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Footlight Parade poster

Footlight Parade (1933)

A fledgling producer finds himself at odds with his workers, financiers and his greedy ex-wife when he tries to produce live musicals for movie-going audiences.
2.5 / 5
INCLUVIE SCORE
5.0 / 5
MOVIE SCORE
Representation

Incluvie Movie Reviews


Jimmy J
February 22, 2022
2.5 / 5
INCLUVIE SCORE
5 / 5
MOVIE SCORE

Early Feminism Shown in 'Footlight Parade' (1933)

Footlight Parade is an American pre-Code musical film released in 1933 starring James Cagney, Joan Blondell, Ruby Keeler, and Dick Powell. It was directed by Lloyd Bacon and written by Manuel Seff and James Seymour and features stunning musical numbers by the amazing Busby Burkley. The story centers on Chester Kent (Cagney) and his secretary Nan Prescott (Blondell) in a rapidly-failing industry of creating “prologues”, which are short stage productions that prefix a movie and are basically an effort to keep live shows breathing when cinema is all anybody cares about. Staying relevant in a quickly evolving media atmosphere is made worse when an insider begins stealing their ideas and selling them to rival companies. It's a stellar production with outstanding musical numbers and features the knock-out pairing of Cagney and Blondell, who also teamed up in Sinner's Holiday (1930), Blonde Crazy (1931), The Crowd Roars (1932), and more. Footlight Parade is exciting, racy, and funny. Although its Cluvie rating had to be bumped down because of the unfortunate portrayal of yellowface in the last scene of the film. Chester and Nan’s relationship is purely professional. Except for the moments when they act like the closest of friends. She’s a partner and confidant – not a sex object. She isn’t eyed-up, flirted with, or even playfully teased in a sexual way. Nan and Chester have late nights together brainstorming stage ideas where they’re up until the sun rises, slurping coffee and half-asleep…and nothing amiss happens. Chester respects all of Nan’s thoughts, ideas, and suggestions, often going to her when he’s hopelessly out of his mind. In an amazing show of early feminism, he treats her like a person and doesn’t show a hint of “Me, Too”. And it isn’t like Chester isn’t interested in women. He isn’t portrayed as a character that only cares about his work and doesn’t have time for girls. Quite the opposite, as he spends the film following Nan’s old friend around like a drunk puppy dog in love.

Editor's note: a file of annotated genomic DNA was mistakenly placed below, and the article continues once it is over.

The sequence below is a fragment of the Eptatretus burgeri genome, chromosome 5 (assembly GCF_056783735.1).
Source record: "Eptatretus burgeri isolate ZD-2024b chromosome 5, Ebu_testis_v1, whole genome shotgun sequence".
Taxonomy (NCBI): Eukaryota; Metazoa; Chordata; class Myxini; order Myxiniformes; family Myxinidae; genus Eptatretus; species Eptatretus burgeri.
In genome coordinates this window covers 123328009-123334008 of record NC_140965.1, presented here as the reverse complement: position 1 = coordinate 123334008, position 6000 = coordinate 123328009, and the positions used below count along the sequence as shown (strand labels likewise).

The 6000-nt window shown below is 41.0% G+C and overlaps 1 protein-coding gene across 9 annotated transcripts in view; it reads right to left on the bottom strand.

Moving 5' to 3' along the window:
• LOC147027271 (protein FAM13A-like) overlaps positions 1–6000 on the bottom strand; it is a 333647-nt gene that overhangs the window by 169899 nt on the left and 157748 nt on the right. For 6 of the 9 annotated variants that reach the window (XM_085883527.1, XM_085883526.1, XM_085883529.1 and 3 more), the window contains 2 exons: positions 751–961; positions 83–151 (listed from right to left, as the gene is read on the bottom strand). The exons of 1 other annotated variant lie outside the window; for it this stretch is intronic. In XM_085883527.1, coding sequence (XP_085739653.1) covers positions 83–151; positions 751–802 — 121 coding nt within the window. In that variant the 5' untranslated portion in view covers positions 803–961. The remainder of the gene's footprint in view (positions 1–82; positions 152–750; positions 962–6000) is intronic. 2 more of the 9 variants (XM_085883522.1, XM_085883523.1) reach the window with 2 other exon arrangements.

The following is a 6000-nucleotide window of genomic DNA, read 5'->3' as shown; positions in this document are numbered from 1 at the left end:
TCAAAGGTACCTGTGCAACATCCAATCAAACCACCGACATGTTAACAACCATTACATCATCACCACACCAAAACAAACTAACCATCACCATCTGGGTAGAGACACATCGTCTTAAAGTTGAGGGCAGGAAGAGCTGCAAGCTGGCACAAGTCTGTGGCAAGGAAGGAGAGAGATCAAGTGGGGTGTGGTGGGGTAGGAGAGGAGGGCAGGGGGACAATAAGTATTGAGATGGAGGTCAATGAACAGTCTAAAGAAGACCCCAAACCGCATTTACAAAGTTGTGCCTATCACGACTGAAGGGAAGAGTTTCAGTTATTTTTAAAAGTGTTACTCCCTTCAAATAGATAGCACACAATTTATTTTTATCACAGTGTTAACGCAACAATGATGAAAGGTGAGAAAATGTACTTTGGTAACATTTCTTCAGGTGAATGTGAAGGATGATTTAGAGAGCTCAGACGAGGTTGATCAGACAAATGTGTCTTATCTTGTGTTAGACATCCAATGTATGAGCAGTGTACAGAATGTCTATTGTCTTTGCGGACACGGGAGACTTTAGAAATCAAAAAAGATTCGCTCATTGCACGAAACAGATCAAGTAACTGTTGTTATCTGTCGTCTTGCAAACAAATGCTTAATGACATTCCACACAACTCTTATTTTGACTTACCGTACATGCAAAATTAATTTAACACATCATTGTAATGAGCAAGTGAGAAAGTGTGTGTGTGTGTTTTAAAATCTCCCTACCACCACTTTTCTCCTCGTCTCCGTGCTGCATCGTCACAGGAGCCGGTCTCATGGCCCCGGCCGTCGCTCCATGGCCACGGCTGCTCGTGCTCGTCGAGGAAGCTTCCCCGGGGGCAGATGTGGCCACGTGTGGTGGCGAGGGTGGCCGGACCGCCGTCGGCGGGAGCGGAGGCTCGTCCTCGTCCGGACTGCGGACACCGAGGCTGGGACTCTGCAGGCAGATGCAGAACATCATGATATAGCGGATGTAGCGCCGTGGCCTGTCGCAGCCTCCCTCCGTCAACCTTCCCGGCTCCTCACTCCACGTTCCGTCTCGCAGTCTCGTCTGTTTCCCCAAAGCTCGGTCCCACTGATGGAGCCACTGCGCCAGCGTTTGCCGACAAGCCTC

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Movie Information


A fledgling producer finds himself at odds with his workers, financiers and his greedy ex-wife when he tries to produce live musicals for movie-going audiences.

Rating:NR
Genre:Comedy, Music, Romance
Directed By:Lloyd Bacon, Busby Berkeley
Written By:James Seymour, Peter Milne, Manuel Seff
In Theaters:10/21/1933
Box Office:$2,416,000
Runtime:104 minutes
Studio:Warner Bros. Pictures

Cast